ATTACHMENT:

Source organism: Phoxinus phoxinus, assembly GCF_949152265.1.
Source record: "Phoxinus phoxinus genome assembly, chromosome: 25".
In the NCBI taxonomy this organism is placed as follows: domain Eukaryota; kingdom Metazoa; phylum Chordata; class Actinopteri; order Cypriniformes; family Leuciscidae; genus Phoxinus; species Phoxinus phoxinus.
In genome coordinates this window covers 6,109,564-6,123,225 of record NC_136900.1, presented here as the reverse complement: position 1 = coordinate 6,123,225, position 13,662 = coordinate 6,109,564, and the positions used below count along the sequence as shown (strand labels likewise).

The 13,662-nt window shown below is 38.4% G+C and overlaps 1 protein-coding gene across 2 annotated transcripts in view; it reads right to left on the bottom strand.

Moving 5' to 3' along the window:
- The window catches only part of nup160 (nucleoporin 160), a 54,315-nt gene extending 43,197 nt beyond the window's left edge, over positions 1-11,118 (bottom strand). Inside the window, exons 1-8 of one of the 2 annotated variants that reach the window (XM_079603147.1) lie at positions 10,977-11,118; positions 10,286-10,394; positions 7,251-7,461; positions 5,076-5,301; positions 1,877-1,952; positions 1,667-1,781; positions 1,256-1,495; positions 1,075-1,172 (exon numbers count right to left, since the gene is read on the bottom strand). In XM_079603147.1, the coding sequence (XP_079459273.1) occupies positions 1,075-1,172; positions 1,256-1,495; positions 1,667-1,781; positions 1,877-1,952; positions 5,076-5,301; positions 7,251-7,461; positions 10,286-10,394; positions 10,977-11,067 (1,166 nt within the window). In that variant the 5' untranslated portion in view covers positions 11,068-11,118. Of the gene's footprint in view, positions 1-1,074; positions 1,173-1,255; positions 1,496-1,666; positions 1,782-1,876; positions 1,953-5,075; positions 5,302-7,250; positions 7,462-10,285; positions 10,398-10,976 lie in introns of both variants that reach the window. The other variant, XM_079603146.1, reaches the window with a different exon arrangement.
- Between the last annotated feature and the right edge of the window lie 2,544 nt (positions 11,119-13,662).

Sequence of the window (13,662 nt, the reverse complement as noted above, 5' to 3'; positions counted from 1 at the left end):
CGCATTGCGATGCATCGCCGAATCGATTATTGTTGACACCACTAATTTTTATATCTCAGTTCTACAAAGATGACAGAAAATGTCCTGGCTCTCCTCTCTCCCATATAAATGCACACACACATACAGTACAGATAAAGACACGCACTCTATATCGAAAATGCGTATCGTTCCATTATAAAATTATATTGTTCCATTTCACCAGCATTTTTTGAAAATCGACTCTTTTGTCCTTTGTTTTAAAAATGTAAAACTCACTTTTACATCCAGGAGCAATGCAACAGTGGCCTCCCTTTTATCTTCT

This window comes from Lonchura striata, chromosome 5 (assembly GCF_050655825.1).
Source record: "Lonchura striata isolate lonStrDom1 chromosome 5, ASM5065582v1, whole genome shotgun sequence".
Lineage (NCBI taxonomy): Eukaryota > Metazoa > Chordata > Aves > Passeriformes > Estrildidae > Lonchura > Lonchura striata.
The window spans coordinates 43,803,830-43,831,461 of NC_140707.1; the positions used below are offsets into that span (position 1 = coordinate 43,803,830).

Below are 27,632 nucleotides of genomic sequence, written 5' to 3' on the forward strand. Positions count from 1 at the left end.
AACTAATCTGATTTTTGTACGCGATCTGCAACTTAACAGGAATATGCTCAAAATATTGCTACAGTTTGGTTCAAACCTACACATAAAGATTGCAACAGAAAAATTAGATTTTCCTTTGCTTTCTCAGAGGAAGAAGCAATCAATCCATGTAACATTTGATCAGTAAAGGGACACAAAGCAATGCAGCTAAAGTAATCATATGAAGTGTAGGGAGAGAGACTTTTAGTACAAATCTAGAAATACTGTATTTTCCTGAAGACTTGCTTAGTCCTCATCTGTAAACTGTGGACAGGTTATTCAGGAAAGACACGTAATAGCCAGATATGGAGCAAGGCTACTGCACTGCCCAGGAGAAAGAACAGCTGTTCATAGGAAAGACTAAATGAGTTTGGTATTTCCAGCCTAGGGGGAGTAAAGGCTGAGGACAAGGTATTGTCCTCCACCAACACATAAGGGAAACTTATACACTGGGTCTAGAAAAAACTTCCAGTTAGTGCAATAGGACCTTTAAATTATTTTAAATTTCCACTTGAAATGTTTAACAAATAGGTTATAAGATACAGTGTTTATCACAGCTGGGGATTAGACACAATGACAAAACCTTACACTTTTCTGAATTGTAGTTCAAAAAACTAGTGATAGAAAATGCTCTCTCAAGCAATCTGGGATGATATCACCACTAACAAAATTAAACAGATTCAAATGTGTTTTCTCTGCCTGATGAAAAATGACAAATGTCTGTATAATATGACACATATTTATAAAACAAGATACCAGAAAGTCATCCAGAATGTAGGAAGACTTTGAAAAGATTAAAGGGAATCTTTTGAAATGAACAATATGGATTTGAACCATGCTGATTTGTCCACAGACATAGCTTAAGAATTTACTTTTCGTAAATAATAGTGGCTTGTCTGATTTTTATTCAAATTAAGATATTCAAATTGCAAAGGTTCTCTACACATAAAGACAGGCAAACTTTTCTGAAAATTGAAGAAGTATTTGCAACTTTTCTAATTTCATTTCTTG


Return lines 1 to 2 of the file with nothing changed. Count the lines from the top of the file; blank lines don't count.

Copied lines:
Source organism: Phoxinus phoxinus, assembly GCF_949152265.1.
Source record: "Phoxinus phoxinus genome assembly, chromosome: 25".